That’s a wrap – old film canned for new splice of life

WOKING’S award-winning independent cinema has gone all out for digital delivery.

All screens at the Ambassador complex have been tuned into the times and the Peacock Centre venue, which won the national Independent Cinema Award in 2009, has pulled the plug on its big and bulky 35mm operation in favour of a little laptop.

Two screens had previously been converted to digital but last week’s transformation has meant all six have gone all the way, with two of them geared up for 3D specials.

WIRED FOR SOUND AND VISION – Ambassador’s Jack Valentine
WIRED FOR SOUND AND VISION – Ambassador’s Jack Valentine

The switch comes after the recent TV change over and Jack Valentine, who has been maintenance manager at the Ambassador for nearly 10 years, admits the cinema had little choice but to keep pace with the times.

He added: “We can’t rest on our laurels in this business. We are always having to move ­forward.”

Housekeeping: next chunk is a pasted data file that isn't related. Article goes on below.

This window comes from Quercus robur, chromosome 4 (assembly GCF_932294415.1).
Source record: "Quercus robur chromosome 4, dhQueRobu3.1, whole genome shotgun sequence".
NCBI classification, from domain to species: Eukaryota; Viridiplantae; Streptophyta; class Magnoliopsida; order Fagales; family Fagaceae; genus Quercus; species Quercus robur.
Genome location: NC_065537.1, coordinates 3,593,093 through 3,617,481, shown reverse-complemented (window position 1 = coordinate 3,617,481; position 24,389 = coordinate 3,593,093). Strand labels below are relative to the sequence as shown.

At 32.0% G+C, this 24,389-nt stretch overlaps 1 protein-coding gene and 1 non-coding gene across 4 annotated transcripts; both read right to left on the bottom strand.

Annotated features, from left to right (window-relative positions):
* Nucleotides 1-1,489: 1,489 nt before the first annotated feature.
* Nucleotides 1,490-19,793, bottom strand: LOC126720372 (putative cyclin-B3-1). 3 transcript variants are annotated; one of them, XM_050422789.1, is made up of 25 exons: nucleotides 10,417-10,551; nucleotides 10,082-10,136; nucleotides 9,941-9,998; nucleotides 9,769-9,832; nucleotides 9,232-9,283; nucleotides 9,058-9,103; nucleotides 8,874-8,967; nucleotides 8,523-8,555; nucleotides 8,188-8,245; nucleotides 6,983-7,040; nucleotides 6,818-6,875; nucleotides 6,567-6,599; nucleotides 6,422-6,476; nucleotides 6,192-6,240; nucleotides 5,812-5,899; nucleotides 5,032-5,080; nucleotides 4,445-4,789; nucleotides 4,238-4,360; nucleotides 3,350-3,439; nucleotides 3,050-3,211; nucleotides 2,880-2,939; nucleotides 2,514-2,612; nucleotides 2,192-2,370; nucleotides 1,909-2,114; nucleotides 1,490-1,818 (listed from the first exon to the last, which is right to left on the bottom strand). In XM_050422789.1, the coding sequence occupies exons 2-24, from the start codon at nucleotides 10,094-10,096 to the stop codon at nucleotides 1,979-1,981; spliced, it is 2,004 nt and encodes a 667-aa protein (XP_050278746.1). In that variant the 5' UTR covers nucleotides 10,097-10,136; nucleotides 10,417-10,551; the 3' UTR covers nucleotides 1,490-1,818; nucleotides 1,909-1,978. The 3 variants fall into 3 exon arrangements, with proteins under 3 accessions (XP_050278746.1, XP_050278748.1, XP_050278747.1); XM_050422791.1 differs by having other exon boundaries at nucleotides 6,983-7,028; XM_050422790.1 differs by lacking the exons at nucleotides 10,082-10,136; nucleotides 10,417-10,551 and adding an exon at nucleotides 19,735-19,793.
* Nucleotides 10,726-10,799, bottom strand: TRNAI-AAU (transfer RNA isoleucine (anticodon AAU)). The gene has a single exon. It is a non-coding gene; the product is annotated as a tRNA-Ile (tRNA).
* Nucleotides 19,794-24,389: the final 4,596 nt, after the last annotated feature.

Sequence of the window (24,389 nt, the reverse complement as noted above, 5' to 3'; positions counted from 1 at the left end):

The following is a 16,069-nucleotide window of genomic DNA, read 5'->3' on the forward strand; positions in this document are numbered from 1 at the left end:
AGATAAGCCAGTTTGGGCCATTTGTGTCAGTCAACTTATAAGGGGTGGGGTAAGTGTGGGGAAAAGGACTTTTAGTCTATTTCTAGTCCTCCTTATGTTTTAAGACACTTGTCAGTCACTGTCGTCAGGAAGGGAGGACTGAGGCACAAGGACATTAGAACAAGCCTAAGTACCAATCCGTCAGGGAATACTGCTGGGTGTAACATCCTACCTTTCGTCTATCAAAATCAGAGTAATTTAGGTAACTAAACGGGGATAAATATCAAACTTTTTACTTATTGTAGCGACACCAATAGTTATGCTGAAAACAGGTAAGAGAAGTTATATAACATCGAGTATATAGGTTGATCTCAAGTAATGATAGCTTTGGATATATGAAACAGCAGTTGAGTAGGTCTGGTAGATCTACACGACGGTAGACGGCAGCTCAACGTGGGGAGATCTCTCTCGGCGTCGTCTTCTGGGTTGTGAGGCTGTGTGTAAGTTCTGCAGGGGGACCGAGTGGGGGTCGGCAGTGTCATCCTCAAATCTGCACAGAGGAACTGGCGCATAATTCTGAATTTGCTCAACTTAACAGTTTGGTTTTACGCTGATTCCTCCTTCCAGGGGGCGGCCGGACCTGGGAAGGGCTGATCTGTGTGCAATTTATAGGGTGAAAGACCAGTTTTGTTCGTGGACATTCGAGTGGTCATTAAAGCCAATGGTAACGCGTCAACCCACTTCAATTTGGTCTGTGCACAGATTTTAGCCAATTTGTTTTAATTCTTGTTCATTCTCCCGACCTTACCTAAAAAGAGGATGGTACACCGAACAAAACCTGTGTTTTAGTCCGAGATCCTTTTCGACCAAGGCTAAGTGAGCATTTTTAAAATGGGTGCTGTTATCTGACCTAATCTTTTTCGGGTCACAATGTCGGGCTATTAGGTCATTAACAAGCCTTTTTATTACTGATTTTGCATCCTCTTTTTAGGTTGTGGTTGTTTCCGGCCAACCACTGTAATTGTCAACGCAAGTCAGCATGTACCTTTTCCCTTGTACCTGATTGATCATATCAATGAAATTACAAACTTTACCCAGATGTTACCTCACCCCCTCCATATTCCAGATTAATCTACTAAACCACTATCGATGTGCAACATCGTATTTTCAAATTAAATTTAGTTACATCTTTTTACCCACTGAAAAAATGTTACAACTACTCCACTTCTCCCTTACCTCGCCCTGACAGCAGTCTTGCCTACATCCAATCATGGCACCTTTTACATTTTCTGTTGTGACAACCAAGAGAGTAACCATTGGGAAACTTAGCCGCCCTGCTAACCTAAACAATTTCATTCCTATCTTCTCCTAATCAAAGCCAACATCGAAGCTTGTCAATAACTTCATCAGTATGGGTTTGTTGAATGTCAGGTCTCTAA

Jack, 60 – who lives in New Haw with his wife Kim and children, Katie, 14, and Tommy, 12 – and his deputy Rob Brennan are responsible for maintaining the equipment for the cinemas and the New Victoria and Rhoda ­McGraw
theatres (except for the stages).

All the new projectors are up and running and, Jack said: “The old projector reels are 4ft or 5ft wide and would need two per film – one to unroll the 35mm film and the other to ­rewind it on to.

Now the films, which come in cartridge form instead of the huge reels, are ­programmed remotely by ­laptop.”

Ambassador general manager Callum Kemp, 44, who lives in Bisley with wife Gemma and children Ella, four ,and Lottie, two, started out in the business working in the box office in 1992.

He said: “I can see that ­within 12 months, a lot of ­independent cinemas that haven’t moved on to ­digital will, sadly, have to close down as suppliers will stop making 35mm film because it costs so much compared to the cartidges.

“Fortunately for independents like us, there’s the Digital Funding Partnership.

“It’s a complicated ­process but basically means that savings generated by not having to produce costly 35mm films enables funding towards stand-alones to install the new equipment at great discount – otherwise it wouldn’t be ­possible.

“It means we can continue to pay for the suppliers’ films as they come out in cartridge form.”

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